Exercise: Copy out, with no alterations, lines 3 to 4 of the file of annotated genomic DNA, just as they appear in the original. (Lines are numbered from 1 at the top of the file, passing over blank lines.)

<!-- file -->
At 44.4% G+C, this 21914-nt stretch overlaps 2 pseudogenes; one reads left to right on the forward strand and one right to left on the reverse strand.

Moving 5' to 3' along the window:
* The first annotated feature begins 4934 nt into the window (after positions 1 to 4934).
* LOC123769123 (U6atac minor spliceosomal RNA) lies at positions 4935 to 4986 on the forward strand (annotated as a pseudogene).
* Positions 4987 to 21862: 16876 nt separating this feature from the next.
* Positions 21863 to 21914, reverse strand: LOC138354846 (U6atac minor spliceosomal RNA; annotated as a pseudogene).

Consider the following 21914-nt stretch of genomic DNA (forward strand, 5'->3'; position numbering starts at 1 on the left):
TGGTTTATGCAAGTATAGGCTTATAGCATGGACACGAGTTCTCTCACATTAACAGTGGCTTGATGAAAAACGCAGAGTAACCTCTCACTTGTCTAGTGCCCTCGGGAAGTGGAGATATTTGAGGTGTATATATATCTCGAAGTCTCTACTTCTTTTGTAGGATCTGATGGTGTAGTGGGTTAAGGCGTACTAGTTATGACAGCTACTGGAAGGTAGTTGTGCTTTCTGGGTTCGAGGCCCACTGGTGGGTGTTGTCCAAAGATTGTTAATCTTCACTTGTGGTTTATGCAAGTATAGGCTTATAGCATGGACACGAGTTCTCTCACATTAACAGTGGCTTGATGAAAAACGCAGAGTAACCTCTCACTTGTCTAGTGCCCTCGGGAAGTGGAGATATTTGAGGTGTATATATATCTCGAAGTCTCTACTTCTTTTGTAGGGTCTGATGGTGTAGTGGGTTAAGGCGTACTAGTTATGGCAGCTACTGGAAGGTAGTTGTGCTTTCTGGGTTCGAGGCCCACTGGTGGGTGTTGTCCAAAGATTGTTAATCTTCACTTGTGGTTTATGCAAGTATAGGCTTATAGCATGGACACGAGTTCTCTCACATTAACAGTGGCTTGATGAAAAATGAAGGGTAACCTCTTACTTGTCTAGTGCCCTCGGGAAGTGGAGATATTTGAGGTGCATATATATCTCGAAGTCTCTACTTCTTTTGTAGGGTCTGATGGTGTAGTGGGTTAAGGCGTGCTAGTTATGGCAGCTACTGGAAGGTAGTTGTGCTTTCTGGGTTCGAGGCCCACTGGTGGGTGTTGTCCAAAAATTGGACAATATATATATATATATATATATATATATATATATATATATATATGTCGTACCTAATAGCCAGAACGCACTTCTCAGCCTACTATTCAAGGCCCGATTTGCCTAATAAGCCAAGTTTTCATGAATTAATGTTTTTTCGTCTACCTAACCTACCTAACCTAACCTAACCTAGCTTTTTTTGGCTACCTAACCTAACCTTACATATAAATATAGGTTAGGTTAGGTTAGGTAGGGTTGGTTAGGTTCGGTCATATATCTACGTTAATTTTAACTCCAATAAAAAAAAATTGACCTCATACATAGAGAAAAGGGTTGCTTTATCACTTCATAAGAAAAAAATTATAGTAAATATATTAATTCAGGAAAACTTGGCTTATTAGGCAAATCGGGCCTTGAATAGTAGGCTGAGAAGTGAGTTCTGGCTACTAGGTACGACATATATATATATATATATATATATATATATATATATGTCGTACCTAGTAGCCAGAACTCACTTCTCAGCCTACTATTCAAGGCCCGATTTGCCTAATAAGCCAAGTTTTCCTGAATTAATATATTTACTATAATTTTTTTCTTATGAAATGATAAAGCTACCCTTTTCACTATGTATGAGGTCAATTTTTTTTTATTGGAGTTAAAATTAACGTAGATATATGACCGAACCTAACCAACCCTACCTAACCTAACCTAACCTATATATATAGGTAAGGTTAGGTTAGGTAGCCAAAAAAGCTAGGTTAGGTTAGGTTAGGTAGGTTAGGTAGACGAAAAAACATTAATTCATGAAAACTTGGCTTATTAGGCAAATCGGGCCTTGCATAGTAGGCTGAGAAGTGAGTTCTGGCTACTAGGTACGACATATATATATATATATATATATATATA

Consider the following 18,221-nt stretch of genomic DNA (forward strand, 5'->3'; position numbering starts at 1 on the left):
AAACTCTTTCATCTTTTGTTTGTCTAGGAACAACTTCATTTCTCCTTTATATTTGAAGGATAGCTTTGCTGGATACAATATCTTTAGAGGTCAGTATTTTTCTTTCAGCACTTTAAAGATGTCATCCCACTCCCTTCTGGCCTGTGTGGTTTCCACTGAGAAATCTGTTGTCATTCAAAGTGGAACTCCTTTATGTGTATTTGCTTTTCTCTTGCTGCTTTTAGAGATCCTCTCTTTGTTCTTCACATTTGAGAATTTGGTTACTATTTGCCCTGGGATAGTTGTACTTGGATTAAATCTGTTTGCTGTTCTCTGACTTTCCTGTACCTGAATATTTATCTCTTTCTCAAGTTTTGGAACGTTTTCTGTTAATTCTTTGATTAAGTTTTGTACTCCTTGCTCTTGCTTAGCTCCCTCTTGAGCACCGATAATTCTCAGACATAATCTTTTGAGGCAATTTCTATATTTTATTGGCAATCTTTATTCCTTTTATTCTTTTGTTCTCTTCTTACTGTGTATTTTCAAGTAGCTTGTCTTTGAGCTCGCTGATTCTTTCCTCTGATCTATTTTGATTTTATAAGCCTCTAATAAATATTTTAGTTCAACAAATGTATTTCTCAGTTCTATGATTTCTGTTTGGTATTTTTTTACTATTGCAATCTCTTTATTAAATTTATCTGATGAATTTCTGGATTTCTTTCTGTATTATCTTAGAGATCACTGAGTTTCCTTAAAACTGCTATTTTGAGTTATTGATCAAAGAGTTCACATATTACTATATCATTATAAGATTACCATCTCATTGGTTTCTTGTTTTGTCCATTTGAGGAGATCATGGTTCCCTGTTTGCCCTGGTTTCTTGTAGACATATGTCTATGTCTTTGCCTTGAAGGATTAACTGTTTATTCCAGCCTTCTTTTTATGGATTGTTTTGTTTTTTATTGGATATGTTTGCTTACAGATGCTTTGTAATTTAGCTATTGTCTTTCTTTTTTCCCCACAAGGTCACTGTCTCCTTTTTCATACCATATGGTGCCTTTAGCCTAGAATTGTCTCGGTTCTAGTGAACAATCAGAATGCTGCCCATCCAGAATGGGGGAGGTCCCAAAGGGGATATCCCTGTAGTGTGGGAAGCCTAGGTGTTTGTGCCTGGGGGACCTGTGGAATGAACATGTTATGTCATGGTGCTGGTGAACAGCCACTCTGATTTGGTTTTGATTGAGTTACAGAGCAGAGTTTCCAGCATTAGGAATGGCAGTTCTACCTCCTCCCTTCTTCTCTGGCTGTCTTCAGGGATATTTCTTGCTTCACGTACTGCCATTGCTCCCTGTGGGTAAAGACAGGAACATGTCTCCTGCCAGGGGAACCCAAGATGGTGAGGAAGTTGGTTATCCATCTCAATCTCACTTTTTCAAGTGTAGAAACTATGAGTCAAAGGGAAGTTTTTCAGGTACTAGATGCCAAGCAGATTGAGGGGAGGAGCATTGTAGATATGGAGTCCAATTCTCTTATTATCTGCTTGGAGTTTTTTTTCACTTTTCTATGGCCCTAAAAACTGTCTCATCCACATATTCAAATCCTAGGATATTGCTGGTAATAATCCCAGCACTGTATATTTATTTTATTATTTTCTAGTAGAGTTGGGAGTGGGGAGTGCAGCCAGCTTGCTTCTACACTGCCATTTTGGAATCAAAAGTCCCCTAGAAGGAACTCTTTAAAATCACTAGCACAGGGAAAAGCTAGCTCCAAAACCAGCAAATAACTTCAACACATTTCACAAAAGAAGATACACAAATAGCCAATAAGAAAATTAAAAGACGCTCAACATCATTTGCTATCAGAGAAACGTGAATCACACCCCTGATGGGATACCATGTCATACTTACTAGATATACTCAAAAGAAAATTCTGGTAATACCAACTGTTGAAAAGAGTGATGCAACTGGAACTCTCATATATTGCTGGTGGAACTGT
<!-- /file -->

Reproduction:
* The first annotated feature begins 4934 nt into the window (after positions 1 to 4934).
* LOC123769123 (U6atac minor spliceosomal RNA) lies at positions 4935 to 4986 on the forward strand (annotated as a pseudogene).